UCL News


Swift response reveals most distant object in universe

17 November 2009


Gamma-ray burst recorded by SWIFT mssl.ucl.ac.uk/general/projects/swift/team.htm" target="_self">UCL Mullard Space Science Laboratory Swift team
  • NASA - Swift Mission
  • Space scientists from UCL helped build part of a satellite that has detected the most distant and ancient object in the known universe. 

    Astronomers from the university's Mullard Space Laboratory (MSSL) were involved in the design, development and calibration of NASA's Swift satellite, which is searching the sky for gamma-ray bursts (GRBs).

    Gamma-ray bursts are flashes of gamma radiation that appear in the sky about once a day and last from a millisecond to hundreds of seconds, but leave an 'afterglow' in the form of a fading emission at longer wavelengths of the electromagnetic spectrum, such as the X-ray and optical wavelengths.

    Observing these afterglows has enabled astronomers to pinpoint the position of gamma-ray bursts and associate them with galaxies which are billions of light years away. 

    Before Swift, afterglows could only be studied several hours after the GRB itself, since older satellites took such a long time to repoint themselves at the source of the burst. Swift, however, can reposition itself from as early as 100 seconds after the burst is detected and observe the afterglow by means of its X-ray Telescope and Ultraviolet Optical Telescope, which was mostly designed and built at MSSL.  

    Earlier this year Swift detected a burst - GRB 090423 - from a star that died when the universe was 630 million years old, or less than five percent of its present age, and is estimated to be about 13.1 billion light years away from Earth.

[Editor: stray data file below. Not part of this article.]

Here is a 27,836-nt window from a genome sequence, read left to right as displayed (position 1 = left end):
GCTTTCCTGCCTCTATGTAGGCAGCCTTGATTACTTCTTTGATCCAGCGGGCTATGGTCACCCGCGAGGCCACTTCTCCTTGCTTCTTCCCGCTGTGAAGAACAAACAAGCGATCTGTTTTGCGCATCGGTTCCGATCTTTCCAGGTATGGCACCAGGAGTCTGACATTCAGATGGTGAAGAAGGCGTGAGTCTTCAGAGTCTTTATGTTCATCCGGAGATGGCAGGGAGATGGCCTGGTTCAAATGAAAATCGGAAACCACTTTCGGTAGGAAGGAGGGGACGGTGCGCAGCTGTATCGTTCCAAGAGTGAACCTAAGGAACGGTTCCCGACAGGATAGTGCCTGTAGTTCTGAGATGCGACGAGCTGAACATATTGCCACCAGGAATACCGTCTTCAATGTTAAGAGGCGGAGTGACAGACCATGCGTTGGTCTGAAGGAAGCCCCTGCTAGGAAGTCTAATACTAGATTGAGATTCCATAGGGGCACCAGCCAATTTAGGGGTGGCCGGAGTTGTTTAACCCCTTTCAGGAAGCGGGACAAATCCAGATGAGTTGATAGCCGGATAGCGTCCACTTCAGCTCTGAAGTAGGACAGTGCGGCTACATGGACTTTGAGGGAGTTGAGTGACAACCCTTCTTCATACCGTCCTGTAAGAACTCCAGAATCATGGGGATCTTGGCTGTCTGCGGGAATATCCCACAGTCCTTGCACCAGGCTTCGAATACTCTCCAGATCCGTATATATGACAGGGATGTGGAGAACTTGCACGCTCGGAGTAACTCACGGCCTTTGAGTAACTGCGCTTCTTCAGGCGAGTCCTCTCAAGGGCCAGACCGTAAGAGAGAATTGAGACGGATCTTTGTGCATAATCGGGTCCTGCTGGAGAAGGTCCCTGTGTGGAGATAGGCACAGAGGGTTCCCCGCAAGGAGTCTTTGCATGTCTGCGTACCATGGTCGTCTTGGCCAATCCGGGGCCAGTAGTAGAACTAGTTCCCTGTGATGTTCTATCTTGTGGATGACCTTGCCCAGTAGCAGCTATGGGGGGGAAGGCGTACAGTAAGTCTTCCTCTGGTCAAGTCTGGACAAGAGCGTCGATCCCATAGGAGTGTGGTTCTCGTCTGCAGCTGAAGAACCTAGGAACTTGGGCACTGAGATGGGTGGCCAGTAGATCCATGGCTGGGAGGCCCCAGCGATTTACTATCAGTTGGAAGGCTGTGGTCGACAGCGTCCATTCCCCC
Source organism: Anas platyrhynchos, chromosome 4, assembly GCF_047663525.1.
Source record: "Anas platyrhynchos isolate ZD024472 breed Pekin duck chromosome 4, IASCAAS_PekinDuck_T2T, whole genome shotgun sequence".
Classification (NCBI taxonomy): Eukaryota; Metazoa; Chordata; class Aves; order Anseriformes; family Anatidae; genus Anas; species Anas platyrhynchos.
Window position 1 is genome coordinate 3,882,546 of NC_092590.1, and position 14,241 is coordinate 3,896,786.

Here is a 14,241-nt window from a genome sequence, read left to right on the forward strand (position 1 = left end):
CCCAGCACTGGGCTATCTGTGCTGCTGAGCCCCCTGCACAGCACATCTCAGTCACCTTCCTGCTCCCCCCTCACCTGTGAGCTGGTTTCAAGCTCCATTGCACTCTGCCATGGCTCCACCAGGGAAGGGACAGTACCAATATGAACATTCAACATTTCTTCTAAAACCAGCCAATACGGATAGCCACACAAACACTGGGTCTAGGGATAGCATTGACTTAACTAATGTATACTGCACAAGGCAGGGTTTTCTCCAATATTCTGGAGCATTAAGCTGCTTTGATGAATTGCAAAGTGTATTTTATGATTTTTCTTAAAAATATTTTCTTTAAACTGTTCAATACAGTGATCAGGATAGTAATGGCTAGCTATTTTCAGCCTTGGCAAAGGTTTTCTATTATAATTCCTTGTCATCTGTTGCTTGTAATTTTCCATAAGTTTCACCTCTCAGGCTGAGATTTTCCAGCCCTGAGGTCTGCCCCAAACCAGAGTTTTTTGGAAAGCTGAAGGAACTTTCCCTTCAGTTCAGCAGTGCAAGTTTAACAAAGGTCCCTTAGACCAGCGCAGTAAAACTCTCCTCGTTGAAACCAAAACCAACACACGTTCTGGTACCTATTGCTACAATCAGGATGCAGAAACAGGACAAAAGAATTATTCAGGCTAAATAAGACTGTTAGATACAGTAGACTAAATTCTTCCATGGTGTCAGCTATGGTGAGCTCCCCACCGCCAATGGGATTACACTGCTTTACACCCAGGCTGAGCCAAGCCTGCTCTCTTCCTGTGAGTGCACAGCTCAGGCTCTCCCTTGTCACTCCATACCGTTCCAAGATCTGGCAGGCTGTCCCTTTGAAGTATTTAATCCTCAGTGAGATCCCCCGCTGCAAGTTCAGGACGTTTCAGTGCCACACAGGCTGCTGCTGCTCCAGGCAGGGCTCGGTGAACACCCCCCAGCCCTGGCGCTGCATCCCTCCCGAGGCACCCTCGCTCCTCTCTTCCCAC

That makes GRB090423 the most ancient and the most distant object ever observed - and has provoked debate about whether it might be due to a so-called Population III star, the first star to form in the universe. 

    Dr Massimiliano De Pasquale (UCL Space and Climate Physics), who tests theoretical models of GRB emission at MSSL, said the discovery would help astronomers understand the history of the universe.

    He added: "GRBs are extremely luminous, and even remote objects such as GRB090423 can be used as effective probes to study the history of star formation of the universe, as well as properties of the matter that GRB light goes through; for example, its chemical composition.

    "Thus, future efforts to study these blasts of long ago will expand our knowledge of the properties of ancient stars and the environment of primordial galaxies. In conclusion, these ancient explosions will help us to know VERY important pieceS of the history of the universe where we live." 

    For more information about NASA's Swift Mission or MSSL follow the links above.

    Image: This image merges data from Swift's Ultraviolet/Optical (blue, green) and X-Ray (orange, red) telescopes. No visible light accompanied the burst, which hints at great distance. Credit: NASA/Swift/Stefan Immler

    UCL context

    MSSL has worked with all major space agencies around the world and is the UK's largest university-based space science research group. It delivers a cutting-edge programme, specialising in space science instrumentation, systems engineering and project management. 

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